The town of Hermanus 'proper' sits on the western cove of Walker Bay between magnificent sea cliffs and the mountain.

Hermanus Pieters, an itinerant teacher of Caledon farmers' children, was the first permanent resident in the early 1800s. Having come across a fresh spring and greener pastures he settled on the shore of this enchanting bay. The news of good summer grazing spread to the surrounding areas and soon farmers from neighbouring districts would come in the summer months, bringing their livestock to benefit from the fresh grazing and carting their families along to enjoy the sea. Misty Waves Hotel is built next to this very historic spring... The spring came to be known as Hermanuspietersfontein but was shortened to Hermanus when municipal status was given to the town in 1904. The bay was named after a Royal Naval officer called Walker. The farmers may have discovered Hermanus, but it was the fishermen who settled here. With an abundance of fish, the village attracted more and more families. By the early 1900s word of the excellent fishing, outstanding beauty and "healing" air had spread across the world. It even became fashionable for Harley Street doctors in London to prescribe visits to Hermanus' "champagne air" to their patients.
The village holds a Passion Play in the Old Harbour every year; celebrates the arrival of the whales in the bay with the Whale Festival (which is an art and environmental feast); offers some of the best local and national theatre productions (mainly in Afrikaans) at the Kalfiefees; serves the most glorious seafood at the Hawston Sea Festival (December); and chases away winter chills at the Food & Wine Fair (July) with delicious cuisine and delectable wines from over 60 exhibitors.
Hermanus was, and is, an excellent holiday venue. One of the first regular visitors to Hermanus was Sir William Hoy, general manager of the South African Railways. He was so taken by the tranquillity of the village that he saw to it that the Bot River railway line never reached Hermanus. His legacy lives on in the Hermanus Station that has no lines or trains and the hill that lies in the middle of the village, Hoy's Koppie, where he and his wife are buried. Hoy's Koppie not only provides an easy walk though fynbos to a lookout point over the village, but is also an important link to the earliest inhabitants of the area, the Khoisan. Klipgat Cave, a large overhang on the southern side of the koppie, has archaeological evidence of these indigenous people inhabiting the cave long before Hermanus Pieters came across it.

The Hemel-en-Aarde Village is situated behind Sandbaai and has a variety of shops - farm stalls with delectable home-made items, restaurants, ceramic studios, galleries, jewellers, wineries, nurseries and more. It is the first stop on the Hermanus Wine Wander up the serene Hemel-en-Aarde Valley. The valley truly is the epitome of its name making the Hermanus Wine Wander an extremely pleasurable experience.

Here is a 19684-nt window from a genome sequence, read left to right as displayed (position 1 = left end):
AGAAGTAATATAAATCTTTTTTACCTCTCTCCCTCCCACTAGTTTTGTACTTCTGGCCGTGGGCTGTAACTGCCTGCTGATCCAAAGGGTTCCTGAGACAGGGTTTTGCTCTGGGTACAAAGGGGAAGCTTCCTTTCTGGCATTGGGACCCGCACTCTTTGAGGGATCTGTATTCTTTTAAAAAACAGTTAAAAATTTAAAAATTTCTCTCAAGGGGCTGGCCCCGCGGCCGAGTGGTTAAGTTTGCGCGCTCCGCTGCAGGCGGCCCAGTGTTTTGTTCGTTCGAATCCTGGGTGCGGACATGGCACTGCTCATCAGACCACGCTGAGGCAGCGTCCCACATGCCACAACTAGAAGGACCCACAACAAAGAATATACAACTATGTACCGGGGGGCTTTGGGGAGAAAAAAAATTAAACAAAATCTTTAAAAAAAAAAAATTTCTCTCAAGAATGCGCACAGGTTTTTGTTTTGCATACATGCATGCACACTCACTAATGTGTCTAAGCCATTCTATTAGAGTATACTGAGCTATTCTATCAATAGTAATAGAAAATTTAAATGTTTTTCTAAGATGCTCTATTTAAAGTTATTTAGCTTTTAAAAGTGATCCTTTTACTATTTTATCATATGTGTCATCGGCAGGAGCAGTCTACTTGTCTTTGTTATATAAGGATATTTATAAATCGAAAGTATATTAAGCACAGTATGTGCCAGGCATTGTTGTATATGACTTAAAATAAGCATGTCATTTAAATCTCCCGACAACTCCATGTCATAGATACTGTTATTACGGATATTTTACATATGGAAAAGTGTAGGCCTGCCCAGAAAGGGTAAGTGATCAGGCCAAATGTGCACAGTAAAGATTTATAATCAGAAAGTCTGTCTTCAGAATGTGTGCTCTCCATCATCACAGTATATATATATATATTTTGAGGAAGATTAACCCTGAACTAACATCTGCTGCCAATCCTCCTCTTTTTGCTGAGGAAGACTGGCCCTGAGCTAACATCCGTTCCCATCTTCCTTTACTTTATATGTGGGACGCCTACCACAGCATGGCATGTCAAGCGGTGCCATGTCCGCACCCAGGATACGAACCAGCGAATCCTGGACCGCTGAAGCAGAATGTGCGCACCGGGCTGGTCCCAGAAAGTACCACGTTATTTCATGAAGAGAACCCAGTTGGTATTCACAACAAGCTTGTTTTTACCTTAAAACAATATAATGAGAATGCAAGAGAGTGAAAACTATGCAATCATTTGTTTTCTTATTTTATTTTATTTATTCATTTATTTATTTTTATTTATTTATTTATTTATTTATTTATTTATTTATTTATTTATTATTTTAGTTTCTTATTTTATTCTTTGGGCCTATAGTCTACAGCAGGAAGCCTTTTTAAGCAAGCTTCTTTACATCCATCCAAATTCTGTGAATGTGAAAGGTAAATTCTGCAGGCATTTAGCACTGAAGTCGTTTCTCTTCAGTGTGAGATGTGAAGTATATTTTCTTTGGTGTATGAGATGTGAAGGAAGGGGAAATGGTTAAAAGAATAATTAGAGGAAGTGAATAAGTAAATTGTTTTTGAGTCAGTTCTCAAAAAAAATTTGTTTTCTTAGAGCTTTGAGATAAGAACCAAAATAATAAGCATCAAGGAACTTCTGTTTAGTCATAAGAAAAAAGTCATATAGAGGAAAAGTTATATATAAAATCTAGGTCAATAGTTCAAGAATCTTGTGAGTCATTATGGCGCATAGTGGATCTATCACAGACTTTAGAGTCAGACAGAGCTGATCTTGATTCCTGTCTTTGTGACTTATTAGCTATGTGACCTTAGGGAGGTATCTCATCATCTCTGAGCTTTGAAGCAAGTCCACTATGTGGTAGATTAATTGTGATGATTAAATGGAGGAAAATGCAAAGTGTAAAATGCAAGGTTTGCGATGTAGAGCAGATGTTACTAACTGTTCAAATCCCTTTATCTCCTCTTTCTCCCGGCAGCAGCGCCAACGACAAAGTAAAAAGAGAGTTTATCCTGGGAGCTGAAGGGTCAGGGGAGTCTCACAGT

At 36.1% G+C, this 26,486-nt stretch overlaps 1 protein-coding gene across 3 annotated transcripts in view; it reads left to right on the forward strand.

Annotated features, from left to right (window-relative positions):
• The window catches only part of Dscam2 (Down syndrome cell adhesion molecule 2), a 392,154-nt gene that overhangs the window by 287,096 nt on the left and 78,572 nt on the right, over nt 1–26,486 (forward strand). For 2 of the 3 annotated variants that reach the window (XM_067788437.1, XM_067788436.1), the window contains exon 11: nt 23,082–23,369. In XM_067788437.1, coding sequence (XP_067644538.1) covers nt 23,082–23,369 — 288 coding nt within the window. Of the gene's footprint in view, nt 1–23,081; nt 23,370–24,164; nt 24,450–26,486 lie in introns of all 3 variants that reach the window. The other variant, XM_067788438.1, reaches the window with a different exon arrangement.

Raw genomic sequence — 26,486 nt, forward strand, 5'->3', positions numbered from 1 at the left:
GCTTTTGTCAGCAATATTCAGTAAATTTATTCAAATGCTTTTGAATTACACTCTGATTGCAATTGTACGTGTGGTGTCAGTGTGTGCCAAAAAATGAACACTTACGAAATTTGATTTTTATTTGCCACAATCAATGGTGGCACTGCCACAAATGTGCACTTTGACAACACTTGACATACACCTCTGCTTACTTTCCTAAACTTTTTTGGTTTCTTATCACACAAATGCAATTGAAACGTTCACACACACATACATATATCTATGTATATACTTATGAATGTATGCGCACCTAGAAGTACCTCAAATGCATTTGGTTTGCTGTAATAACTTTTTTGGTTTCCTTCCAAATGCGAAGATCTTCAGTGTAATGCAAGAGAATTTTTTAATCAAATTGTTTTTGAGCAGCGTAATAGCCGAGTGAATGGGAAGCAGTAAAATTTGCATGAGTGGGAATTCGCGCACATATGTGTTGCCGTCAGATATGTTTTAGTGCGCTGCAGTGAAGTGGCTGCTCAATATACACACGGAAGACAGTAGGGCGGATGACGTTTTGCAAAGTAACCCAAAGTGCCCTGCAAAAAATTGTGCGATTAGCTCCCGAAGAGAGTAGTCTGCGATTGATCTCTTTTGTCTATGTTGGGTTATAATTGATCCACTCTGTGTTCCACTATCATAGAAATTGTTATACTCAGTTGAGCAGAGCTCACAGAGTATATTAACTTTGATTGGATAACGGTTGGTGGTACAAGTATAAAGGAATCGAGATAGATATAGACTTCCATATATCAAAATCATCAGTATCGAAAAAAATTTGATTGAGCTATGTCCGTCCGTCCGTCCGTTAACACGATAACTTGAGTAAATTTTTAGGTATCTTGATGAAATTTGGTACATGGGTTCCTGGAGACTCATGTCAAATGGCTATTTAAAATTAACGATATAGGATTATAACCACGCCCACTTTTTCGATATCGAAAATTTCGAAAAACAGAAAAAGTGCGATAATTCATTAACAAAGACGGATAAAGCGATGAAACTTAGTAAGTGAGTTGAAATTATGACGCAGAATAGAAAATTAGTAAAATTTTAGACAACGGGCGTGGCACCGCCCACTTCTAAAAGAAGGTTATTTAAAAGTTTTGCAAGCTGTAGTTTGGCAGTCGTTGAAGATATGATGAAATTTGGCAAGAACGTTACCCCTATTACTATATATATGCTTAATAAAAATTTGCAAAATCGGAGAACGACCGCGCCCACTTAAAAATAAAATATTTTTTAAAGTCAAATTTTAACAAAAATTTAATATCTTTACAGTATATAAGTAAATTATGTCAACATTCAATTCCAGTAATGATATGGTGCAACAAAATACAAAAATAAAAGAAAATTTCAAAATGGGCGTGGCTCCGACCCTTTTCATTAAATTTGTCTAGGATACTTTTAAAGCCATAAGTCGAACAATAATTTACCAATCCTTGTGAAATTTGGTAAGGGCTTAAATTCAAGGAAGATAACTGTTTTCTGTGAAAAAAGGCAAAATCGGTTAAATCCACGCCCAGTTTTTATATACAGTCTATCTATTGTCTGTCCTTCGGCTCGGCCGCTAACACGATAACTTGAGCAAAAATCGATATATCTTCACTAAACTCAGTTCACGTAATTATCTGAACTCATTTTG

The easternmost part of Hermanus, at the foot of the Kleinriviersberg which stretches to Stanford, is the residential area of Volklip. This is where beaches are dotted in coves along the shoreline culminating in the long Grotto beach, which stretches out to meet the magnificent lagoon at the mouth of the Klein Rivier. On the opposite bank lies of the lagoon lies Die Plaat, part of the Walker Bay Nature Reserve, 12 km of unspoilt beach that goes all the way to De Kelders.

Hermanus, also known as the Riviera of the South, is attractive to travellers not only because of its wondrous setting, but also because it offers a myriad of activities all year round. The sun and pristine beaches in summer and land-based whale watching in the green months; fishing, diving, hiking, cycling, fly-fishing, boating, bird-watching, paragliding, golf, bowls, riding there is always something to do.

Fernkloof Nature Reserve in the saddle between Lemoenkop and Olifantsberg hosts one of the richest floral kingdoms in the world.It has 50 km of hiking trails and a mountain biking track. The walk along the 14 km cliff path is spectacular, especially in whale season and has earned the village the reputation of offering the best land-based whale watching in the world. Hermanus has the worlds only Whale Crier who sounds his kelp horn to announce where whales have been sighted. The Old Harbour Museum gives visitors an insight into the history of the village. There is a telescope above the Old Harbour for visitors to see the giant visitors when they are far out in the bay. De Wet's Huis Photo Museum provides a fantastic photographic documentation of the history and development of the town. The beauty and magic of Hermanus have attracted many famous artists. The town has thus become home to a number of galleries that house both local and international work.